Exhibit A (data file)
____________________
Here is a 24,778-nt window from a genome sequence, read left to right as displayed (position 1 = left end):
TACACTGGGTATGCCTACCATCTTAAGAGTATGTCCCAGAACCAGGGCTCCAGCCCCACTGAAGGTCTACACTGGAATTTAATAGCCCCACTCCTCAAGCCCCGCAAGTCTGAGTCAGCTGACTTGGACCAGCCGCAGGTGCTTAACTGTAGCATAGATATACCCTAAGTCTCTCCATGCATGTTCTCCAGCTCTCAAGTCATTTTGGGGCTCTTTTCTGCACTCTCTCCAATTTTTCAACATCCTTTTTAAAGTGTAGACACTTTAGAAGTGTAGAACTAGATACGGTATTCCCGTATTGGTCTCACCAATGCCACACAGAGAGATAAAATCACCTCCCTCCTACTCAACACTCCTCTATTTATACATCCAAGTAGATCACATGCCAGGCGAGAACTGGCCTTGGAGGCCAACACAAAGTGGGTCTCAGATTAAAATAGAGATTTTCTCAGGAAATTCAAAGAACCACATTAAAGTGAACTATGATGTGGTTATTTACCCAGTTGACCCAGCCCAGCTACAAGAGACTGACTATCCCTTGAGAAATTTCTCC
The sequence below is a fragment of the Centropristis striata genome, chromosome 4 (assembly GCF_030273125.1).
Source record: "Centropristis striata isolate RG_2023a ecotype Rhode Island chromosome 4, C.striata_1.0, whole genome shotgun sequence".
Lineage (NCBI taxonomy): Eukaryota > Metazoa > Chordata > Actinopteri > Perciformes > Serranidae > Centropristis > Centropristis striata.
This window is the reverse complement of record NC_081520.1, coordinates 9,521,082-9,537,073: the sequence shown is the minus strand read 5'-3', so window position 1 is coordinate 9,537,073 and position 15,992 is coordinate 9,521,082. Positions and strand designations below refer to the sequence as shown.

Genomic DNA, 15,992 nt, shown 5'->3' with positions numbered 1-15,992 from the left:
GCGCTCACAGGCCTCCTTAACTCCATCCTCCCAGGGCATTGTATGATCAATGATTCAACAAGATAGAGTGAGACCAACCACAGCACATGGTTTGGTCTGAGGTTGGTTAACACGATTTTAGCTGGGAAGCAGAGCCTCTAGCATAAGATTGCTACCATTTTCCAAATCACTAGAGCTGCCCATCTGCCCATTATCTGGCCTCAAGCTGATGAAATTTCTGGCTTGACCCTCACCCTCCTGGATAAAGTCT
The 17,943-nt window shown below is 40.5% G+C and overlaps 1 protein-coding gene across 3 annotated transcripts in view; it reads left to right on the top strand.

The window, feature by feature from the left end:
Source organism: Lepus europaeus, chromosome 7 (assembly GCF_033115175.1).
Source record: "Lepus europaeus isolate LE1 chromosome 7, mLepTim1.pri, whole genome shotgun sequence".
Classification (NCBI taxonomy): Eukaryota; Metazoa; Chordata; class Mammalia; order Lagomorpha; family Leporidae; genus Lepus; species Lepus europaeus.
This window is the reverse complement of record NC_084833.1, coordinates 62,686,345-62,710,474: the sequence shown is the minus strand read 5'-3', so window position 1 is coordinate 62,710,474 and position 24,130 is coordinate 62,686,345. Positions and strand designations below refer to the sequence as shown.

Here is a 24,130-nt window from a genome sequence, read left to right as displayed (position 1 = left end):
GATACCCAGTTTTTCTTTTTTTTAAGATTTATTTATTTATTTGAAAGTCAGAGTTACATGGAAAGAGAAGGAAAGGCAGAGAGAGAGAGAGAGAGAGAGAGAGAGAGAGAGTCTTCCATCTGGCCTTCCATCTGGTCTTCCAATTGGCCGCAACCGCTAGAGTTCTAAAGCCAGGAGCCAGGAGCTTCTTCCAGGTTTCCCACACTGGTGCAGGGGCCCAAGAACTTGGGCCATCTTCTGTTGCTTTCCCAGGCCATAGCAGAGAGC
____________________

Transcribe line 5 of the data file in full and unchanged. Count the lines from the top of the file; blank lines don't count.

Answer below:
Lineage (NCBI taxonomy): Eukaryota > Metazoa > Chordata > Actinopteri > Perciformes > Serranidae > Centropristis > Centropristis striata.